Pokémon X And Y Review

Image for Pokémon X And Y

Caught ‘em all? Think again.


Pokémon is a series that Nintendo could very easily get lazy with. Bang in a few hundred new easily-merchandisable monsters, flash them past impressionable kiddies, then go to sleep on freshly made beds of cash. Some previous entries have done just that – looking at you, Ruby and Sapphire – but for X and Y, we’re very pleased to find there’s been a near-total overhaul, one bringing the series up to date for players young and old.

The most immediate improvement is visual, finally delivering the 3D treatment fans have been begging for for years. Unfortunately, only certain key locations are given the extra eyecandy, but even the more traditional top-down paths benefit from modelled characters rather than sprites. In battle, attack animations are significantly improved, now more likely to reflect what the Pokémon has actually done. This does lead to very occasional lag, but it was never game-breaking.

At its core, the gameplay remains the same, the goal being to catalogue every Pokémon in the land and train them through turn-based combat. Battles most often pit one ‘mon at a time against another, though paired and triple battles aren’t uncommon. Sky Battles force you to fight with flying critters, a newly introduced category no doubt born of awareness that every player carries one in their party simply to use the fast-travel Fly move. That in itself will be a godsend in X/Y, since the Kalos region the game is set in – based on France, with architecture and historical notes to match – is gargantuan. Surprisingly, there isn’t a vast array of brand new Pokémon to catch, with only a meagre 69 introduced.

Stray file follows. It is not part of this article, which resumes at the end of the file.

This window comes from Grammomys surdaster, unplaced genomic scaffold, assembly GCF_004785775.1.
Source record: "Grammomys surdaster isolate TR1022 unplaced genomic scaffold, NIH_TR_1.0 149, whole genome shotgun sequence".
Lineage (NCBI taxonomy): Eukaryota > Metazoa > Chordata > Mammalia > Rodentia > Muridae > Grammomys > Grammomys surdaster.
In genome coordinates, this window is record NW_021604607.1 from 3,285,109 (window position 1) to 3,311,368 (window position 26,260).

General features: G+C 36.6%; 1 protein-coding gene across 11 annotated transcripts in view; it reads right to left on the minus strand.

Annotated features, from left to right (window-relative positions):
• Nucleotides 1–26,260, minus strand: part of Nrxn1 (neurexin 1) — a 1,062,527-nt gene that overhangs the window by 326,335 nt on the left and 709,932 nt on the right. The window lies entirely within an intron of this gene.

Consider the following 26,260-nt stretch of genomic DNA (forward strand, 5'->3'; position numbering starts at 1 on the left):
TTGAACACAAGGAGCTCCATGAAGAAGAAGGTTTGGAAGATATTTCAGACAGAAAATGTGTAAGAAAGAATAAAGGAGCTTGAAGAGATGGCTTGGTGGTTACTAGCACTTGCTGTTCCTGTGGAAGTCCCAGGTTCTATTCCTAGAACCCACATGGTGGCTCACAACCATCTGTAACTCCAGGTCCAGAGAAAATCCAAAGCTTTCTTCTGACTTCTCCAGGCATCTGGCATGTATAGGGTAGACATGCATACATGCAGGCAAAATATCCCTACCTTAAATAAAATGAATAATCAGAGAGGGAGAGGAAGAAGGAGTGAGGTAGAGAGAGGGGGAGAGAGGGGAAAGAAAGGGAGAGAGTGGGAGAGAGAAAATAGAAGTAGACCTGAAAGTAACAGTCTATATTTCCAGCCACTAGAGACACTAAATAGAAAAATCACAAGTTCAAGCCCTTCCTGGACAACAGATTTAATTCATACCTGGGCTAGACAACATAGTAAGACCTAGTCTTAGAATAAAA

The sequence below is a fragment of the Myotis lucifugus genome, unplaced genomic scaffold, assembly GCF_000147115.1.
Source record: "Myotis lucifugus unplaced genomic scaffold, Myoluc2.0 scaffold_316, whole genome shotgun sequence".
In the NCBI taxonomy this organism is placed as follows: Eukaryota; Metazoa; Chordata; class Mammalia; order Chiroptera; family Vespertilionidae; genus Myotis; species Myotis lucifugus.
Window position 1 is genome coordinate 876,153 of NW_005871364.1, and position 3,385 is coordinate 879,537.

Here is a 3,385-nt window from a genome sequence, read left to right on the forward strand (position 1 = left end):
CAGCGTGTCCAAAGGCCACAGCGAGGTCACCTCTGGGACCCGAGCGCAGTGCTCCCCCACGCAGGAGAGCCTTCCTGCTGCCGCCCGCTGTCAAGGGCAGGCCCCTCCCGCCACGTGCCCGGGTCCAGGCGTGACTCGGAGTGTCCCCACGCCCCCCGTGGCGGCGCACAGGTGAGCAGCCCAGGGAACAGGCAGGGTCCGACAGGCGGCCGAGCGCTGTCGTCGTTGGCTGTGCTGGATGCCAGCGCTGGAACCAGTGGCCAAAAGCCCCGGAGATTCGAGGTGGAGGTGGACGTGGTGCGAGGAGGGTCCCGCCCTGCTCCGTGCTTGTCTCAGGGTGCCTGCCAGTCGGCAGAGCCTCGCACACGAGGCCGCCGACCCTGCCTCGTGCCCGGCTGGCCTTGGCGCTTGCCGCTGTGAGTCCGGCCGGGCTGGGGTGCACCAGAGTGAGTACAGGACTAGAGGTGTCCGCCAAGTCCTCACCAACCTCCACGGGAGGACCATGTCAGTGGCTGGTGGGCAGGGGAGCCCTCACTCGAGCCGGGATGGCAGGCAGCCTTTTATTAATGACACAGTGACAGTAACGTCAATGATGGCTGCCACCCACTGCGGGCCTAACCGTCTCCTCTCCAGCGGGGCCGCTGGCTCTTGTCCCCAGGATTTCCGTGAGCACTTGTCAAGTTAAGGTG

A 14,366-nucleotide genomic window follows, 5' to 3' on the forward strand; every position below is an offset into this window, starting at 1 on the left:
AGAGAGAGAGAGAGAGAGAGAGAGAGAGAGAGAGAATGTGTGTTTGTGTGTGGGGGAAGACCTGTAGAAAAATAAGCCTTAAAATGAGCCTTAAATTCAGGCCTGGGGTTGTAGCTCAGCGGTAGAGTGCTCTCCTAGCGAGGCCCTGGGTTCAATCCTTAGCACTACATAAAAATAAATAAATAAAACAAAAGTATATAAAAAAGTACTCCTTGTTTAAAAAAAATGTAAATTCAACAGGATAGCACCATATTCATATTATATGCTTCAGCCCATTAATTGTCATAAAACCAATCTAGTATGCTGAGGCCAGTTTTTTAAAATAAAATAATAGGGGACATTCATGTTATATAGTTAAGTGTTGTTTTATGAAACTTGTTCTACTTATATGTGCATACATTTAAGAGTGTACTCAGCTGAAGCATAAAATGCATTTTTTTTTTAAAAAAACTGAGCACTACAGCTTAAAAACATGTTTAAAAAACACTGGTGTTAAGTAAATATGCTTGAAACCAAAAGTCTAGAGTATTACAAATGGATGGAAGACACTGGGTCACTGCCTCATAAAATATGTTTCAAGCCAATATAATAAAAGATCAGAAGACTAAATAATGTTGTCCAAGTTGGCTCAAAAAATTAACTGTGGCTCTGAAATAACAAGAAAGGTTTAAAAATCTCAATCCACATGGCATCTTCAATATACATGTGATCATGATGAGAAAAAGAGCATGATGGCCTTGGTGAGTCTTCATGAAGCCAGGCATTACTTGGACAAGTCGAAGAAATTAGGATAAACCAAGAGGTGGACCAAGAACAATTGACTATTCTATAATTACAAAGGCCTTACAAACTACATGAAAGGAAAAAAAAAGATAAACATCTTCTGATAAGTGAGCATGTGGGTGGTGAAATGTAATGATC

Instead, Nintendo has focused on what’s going on under the hood, so to speak. Pokémon is a game of numbers, from overall level number and health points, to hidden values determining attack potency or evasion. A new Super Training mode, consisting of mini-games played on the 3DS’ lower touch screen, lets you improve all these base statistics, unlocking the potential to vastly alter each individual Pokémon. For instance, put the effort into raising Pikachu’s speed stat and teach it the move Electro Ball, which powers up in relation to speed, and you’ll end up with an immensely powerful electrical mouse.

Similarly, O-Powers let you temporarily boost your whole party’s stats in certain areas, though these buffs require spending energy before battles, which replenishes over time. The level of customisation that’s now available to tactically minded players is frankly staggering. Another new addition, Mega Evolution seems more spectacle though, allowing certain creatures to briefly evolve beyond their ‘final’ forms. While it brings a power spike, there’s not as much depth to the feature as there could be. Vastly improved online trading and battling systems (accessible at all times from the bottom screen, rather than having to trek to a Pokémon Center in-game) are the icing on the cake for what is easily the finest Pokémon game to date.

It may still look cute and simple but there’s a wealth of content and strategy to be found under its adorable shell.